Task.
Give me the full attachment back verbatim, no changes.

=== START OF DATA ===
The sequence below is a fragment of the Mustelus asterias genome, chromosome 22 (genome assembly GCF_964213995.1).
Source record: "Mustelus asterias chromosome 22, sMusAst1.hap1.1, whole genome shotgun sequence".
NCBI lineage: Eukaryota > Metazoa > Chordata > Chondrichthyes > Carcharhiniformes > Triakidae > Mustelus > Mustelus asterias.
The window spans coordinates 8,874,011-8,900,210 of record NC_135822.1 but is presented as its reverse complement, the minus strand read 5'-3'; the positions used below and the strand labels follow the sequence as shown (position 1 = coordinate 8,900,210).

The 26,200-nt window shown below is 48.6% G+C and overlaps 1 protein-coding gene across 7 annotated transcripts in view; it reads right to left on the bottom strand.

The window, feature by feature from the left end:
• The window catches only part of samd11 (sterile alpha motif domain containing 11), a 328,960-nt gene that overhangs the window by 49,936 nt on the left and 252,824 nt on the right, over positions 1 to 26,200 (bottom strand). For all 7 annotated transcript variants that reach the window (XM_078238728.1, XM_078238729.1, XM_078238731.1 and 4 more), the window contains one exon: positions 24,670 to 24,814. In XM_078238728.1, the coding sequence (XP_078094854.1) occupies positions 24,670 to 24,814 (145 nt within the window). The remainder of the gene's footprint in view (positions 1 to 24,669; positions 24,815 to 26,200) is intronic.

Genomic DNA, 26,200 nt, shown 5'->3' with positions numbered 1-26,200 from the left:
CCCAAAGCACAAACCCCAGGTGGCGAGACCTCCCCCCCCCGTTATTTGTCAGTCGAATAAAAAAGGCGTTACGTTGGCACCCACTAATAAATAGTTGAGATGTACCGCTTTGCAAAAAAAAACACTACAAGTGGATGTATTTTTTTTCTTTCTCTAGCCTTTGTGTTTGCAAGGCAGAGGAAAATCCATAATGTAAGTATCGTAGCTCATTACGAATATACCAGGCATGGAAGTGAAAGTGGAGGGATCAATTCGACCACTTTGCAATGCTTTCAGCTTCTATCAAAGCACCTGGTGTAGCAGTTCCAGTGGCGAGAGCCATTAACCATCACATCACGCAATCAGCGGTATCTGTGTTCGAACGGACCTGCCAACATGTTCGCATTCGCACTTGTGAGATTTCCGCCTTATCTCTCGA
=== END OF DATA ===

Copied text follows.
The sequence below is a fragment of the Mustelus asterias genome, chromosome 22 (genome assembly GCF_964213995.1).
Source record: "Mustelus asterias chromosome 22, sMusAst1.hap1.1, whole genome shotgun sequence".
NCBI lineage: Eukaryota > Metazoa > Chordata > Chondrichthyes > Carcharhiniformes > Triakidae > Mustelus > Mustelus asterias.
The window spans coordinates 8,874,011-8,900,210 of record NC_135822.1 but is presented as its reverse complement, the minus strand read 5'-3'; the positions used below and the strand labels follow the sequence as shown (position 1 = coordinate 8,900,210).

The 26,200-nt window shown below is 48.6% G+C and overlaps 1 protein-coding gene across 7 annotated transcripts in view; it reads right to left on the bottom strand.

The window, feature by feature from the left end:
• The window catches only part of samd11 (sterile alpha motif domain containing 11), a 328,960-nt gene that overhangs the window by 49,936 nt on the left and 252,824 nt on the right, over positions 1 to 26,200 (bottom strand). For all 7 annotated transcript variants that reach the window (XM_078238728.1, XM_078238729.1, XM_078238731.1 and 4 more), the window contains one exon: positions 24,670 to 24,814. In XM_078238728.1, the coding sequence (XP_078094854.1) occupies positions 24,670 to 24,814 (145 nt within the window). The remainder of the gene's footprint in view (positions 1 to 24,669; positions 24,815 to 26,200) is intronic.

Genomic DNA, 26,200 nt, shown 5'->3' with positions numbered 1-26,200 from the left:
CCCAAAGCACAAACCCCAGGTGGCGAGACCTCCCCCCCCCGTTATTTGTCAGTCGAATAAAAAAGGCGTTACGTTGGCACCCACTAATAAATAGTTGAGATGTACCGCTTTGCAAAAAAAAACACTACAAGTGGATGTATTTTTTTTCTTTCTCTAGCCTTTGTGTTTGCAAGGCAGAGGAAAATCCATAATGTAAGTATCGTAGCTCATTACGAATATACCAGGCATGGAAGTGAAAGTGGAGGGATCAATTCGACCACTTTGCAATGCTTTCAGCTTCTATCAAAGCACCTGGTGTAGCAGTTCCAGTGGCGAGAGCCATTAACCATCACATCACGCAATCAGCGGTATCTGTGTTCGAACGGACCTGCCAACATGTTCGCATTCGCACTTGTGAGATTTCCGCCTTATCTCTCGA